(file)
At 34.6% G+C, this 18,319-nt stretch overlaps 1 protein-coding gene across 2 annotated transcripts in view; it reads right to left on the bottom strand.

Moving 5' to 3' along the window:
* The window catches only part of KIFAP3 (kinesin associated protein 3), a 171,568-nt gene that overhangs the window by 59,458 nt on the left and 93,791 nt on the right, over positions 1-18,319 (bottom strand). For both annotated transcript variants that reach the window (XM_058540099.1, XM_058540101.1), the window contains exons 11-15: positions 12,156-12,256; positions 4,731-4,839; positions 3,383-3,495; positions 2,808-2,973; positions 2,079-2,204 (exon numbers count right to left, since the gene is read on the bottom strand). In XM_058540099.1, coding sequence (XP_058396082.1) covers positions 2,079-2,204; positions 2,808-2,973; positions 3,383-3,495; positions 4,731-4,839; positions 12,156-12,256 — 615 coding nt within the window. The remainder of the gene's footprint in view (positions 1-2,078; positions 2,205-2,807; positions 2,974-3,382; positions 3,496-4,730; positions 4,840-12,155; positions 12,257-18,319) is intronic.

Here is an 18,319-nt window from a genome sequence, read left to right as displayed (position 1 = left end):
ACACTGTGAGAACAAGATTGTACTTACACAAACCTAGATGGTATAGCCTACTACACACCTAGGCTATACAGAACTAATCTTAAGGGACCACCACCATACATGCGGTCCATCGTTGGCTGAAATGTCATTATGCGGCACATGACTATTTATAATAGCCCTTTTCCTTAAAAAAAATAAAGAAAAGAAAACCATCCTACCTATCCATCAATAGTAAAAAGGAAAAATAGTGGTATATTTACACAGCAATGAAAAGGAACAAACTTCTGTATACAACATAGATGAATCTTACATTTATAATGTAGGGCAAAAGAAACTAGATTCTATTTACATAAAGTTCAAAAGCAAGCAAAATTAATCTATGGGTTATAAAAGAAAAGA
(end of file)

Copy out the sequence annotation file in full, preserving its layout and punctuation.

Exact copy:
At 34.6% G+C, this 18,319-nt stretch overlaps 1 protein-coding gene across 2 annotated transcripts in view; it reads right to left on the bottom strand.

Moving 5' to 3' along the window:
* The window catches only part of KIFAP3 (kinesin associated protein 3), a 171,568-nt gene that overhangs the window by 59,458 nt on the left and 93,791 nt on the right, over positions 1-18,319 (bottom strand). For both annotated transcript variants that reach the window (XM_058540099.1, XM_058540101.1), the window contains exons 11-15: positions 12,156-12,256; positions 4,731-4,839; positions 3,383-3,495; positions 2,808-2,973; positions 2,079-2,204 (exon numbers count right to left, since the gene is read on the bottom strand). In XM_058540099.1, coding sequence (XP_058396082.1) covers positions 2,079-2,204; positions 2,808-2,973; positions 3,383-3,495; positions 4,731-4,839; positions 12,156-12,256 — 615 coding nt within the window. The remainder of the gene's footprint in view (positions 1-2,078; positions 2,205-2,807; positions 2,974-3,382; positions 3,496-4,730; positions 4,840-12,155; positions 12,257-18,319) is intronic.

Here is an 18,319-nt window from a genome sequence, read left to right as displayed (position 1 = left end):
ACACTGTGAGAACAAGATTGTACTTACACAAACCTAGATGGTATAGCCTACTACACACCTAGGCTATACAGAACTAATCTTAAGGGACCACCACCATACATGCGGTCCATCGTTGGCTGAAATGTCATTATGCGGCACATGACTATTTATAATAGCCCTTTTCCTTAAAAAAAATAAAGAAAAGAAAACCATCCTACCTATCCATCAATAGTAAAAAGGAAAAATAGTGGTATATTTACACAGCAATGAAAAGGAACAAACTTCTGTATACAACATAGATGAATCTTACATTTATAATGTAGGGCAAAAGAAACTAGATTCTATTTACATAAAGTTCAAAAGCAAGCAAAATTAATCTATGGGTTATAAAAGAAAAGA